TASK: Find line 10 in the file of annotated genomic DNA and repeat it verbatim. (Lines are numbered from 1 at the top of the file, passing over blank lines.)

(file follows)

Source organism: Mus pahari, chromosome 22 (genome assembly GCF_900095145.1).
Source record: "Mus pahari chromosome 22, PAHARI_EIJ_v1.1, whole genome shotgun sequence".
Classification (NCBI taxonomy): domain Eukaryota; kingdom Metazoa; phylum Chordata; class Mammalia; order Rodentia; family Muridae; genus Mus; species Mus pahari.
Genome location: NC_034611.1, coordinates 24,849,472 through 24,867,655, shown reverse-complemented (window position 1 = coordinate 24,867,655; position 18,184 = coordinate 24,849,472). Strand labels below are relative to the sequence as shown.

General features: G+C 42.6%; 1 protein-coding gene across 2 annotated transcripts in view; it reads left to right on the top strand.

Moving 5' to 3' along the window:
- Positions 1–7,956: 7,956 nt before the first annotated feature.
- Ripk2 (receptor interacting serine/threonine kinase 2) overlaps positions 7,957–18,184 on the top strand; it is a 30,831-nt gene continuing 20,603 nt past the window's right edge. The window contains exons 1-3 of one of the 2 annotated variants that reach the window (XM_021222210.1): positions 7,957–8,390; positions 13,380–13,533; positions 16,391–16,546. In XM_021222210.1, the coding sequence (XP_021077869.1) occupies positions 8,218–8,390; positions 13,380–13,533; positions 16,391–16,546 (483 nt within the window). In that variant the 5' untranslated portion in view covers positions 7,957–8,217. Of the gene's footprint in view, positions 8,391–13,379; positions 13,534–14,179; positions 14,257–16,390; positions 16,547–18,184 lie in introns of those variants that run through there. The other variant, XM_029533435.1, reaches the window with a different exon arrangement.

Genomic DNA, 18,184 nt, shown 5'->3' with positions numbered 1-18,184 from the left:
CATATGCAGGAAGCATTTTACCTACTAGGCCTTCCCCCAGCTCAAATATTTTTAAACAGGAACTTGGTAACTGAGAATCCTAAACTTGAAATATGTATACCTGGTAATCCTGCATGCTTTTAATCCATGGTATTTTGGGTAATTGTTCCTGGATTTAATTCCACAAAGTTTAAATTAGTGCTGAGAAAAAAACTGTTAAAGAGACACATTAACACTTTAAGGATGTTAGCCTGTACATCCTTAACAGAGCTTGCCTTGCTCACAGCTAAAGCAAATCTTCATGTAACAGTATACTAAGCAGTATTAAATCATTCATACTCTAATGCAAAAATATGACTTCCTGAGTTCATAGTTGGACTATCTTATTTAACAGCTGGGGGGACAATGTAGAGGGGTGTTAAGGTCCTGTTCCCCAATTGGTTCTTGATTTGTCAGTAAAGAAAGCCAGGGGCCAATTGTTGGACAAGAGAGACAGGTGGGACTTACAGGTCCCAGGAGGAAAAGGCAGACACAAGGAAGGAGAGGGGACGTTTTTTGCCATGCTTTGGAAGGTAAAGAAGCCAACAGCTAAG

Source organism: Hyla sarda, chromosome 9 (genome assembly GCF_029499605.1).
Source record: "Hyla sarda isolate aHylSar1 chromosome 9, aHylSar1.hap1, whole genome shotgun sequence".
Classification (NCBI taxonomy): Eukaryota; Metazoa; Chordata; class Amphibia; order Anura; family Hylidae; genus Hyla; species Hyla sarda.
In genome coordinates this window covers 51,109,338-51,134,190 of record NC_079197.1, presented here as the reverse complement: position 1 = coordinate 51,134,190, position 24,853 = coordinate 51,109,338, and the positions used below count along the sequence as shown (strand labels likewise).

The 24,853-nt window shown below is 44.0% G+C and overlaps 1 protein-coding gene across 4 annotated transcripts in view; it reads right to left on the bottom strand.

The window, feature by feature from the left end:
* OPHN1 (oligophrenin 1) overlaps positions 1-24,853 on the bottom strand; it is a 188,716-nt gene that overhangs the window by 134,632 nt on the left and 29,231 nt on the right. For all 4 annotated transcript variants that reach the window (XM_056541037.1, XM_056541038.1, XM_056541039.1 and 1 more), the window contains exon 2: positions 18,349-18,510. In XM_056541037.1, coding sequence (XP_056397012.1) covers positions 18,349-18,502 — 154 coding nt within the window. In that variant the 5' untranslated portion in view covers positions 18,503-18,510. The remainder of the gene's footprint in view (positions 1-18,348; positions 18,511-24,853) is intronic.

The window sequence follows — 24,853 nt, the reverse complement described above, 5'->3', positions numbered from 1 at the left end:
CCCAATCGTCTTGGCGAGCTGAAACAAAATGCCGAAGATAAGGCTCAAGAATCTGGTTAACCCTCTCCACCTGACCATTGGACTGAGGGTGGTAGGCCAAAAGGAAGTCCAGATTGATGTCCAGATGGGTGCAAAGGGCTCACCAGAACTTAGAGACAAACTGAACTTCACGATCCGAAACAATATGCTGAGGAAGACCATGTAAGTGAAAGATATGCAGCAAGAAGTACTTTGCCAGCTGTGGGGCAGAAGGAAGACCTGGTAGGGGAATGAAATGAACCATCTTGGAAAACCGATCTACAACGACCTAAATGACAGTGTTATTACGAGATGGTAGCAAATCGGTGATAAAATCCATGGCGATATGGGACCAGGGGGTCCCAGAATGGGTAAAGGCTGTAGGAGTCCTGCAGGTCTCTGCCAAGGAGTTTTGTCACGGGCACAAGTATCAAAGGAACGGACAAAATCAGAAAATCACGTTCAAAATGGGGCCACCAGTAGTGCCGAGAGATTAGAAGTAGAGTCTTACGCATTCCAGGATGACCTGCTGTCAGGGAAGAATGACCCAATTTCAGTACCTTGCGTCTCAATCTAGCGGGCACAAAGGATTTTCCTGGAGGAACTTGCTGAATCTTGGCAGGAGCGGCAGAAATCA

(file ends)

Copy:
CATATGCAGGAAGCATTTTACCTACTAGGCCTTCCCCCAGCTCAAATATTTTTAAACAGGAACTTGGTAACTGAGAATCCTAAACTTGAAATATGTATACCTGGTAATCCTGCATGCTTTTAATCCATGGTATTTTGGGTAATTGTTCCTGGATTTAATTCCACAAAGTTTAAATTAGTGCTGAGAAAAAAACTGTTAAAGAGACACATTAACACTTTAAGGATGTTAGCCTGTACATCCTTAACAGAGCTTGCCTTGCTCACAGCTAAAGCAAATCTTCATGTAACAGTATACTAAGCAGTATTAAATCATTCATACTCTAATGCAAAAATATGACTTCCTGAGTTCATAGTTGGACTATCTTATTTAACAGCTGGGGGGACAATGTAGAGGGGTGTTAAGGTCCTGTTCCCCAATTGGTTCTTGATTTGTCAGTAAAGAAAGCCAGGGGCCAATTGTTGGACAAGAGAGACAGGTGGGACTTACAGGTCCCAGGAGGAAAAGGCAGACACAAGGAAGGAGAGGGGACGTTTTTTGCCATGCTTTGGAAGGTAAAGAAGCCAACAGCTAAG